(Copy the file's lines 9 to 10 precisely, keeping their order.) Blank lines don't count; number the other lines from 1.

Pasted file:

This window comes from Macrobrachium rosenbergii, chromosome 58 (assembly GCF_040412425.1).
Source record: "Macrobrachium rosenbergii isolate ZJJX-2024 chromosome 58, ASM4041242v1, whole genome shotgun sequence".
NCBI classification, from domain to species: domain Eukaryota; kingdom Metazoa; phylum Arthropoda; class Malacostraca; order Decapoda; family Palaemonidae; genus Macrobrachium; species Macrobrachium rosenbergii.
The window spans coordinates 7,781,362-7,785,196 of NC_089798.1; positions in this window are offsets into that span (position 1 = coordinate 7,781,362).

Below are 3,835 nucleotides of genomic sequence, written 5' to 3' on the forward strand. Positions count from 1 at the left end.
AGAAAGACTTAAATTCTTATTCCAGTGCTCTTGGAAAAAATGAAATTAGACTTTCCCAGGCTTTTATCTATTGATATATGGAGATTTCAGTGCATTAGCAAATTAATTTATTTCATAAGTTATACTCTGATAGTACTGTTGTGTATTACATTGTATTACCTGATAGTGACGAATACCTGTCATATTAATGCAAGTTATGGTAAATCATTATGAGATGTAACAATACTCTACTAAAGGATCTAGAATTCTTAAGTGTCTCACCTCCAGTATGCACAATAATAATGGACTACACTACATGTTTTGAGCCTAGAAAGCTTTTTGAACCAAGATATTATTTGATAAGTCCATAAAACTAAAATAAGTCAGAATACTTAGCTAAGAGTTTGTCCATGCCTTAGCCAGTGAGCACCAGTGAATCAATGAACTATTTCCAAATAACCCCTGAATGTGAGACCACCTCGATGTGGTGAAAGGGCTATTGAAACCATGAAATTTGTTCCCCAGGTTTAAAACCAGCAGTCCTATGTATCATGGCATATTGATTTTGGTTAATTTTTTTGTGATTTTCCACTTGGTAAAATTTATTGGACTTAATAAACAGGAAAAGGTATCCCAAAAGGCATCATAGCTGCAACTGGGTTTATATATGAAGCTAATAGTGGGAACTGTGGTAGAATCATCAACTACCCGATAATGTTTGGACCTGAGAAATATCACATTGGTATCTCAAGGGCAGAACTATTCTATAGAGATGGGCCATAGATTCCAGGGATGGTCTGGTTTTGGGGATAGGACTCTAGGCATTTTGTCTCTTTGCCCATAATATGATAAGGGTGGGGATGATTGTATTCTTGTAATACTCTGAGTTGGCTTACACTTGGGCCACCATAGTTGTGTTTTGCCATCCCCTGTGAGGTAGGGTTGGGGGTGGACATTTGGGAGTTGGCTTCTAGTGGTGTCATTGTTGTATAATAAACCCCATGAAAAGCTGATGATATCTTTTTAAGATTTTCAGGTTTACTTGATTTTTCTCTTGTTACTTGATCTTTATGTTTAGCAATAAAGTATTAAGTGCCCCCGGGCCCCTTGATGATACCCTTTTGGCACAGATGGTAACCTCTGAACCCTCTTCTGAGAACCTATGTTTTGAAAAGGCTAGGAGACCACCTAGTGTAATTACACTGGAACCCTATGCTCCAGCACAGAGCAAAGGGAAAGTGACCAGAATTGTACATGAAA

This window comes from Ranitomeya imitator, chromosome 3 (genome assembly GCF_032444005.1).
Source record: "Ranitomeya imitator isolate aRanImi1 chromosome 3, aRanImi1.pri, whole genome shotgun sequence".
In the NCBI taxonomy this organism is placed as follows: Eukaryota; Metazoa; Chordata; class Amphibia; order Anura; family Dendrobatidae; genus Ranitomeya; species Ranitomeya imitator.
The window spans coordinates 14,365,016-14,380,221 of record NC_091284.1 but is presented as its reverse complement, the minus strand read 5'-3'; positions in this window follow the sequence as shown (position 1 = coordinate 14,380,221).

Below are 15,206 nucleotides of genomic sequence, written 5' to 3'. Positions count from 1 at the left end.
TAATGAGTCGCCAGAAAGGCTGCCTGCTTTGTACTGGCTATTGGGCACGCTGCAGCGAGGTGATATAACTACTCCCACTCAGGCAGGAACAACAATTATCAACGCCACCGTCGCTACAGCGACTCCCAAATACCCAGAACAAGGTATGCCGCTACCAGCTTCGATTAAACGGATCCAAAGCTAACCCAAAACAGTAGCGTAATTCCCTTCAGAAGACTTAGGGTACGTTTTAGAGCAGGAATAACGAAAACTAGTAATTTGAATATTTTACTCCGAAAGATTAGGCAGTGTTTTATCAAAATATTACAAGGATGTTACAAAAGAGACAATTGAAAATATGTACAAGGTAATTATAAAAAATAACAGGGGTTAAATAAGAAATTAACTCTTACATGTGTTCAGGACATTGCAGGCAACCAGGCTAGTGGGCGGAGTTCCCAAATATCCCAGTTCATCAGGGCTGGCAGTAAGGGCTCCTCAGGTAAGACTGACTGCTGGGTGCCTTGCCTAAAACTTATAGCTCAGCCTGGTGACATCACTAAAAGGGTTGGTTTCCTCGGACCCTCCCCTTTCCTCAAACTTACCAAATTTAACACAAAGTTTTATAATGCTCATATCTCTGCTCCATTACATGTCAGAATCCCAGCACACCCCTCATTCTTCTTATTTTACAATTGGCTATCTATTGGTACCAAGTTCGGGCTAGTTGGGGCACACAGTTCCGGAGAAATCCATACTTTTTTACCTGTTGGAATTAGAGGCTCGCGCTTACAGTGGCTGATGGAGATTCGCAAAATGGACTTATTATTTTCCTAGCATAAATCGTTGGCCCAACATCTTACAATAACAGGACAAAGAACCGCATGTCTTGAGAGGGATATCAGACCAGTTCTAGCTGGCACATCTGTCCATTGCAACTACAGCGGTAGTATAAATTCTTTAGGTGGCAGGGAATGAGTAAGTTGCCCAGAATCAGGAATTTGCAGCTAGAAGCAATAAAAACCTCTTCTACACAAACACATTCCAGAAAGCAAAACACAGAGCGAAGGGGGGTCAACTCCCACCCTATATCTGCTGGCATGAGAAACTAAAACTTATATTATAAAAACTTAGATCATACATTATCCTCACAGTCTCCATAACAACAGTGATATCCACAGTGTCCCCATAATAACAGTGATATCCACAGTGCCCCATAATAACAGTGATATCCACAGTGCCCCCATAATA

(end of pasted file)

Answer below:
In the NCBI taxonomy this organism is placed as follows: Eukaryota; Metazoa; Chordata; class Amphibia; order Anura; family Dendrobatidae; genus Ranitomeya; species Ranitomeya imitator.
The window spans coordinates 14,365,016-14,380,221 of record NC_091284.1 but is presented as its reverse complement, the minus strand read 5'-3'; positions in this window follow the sequence as shown (position 1 = coordinate 14,380,221).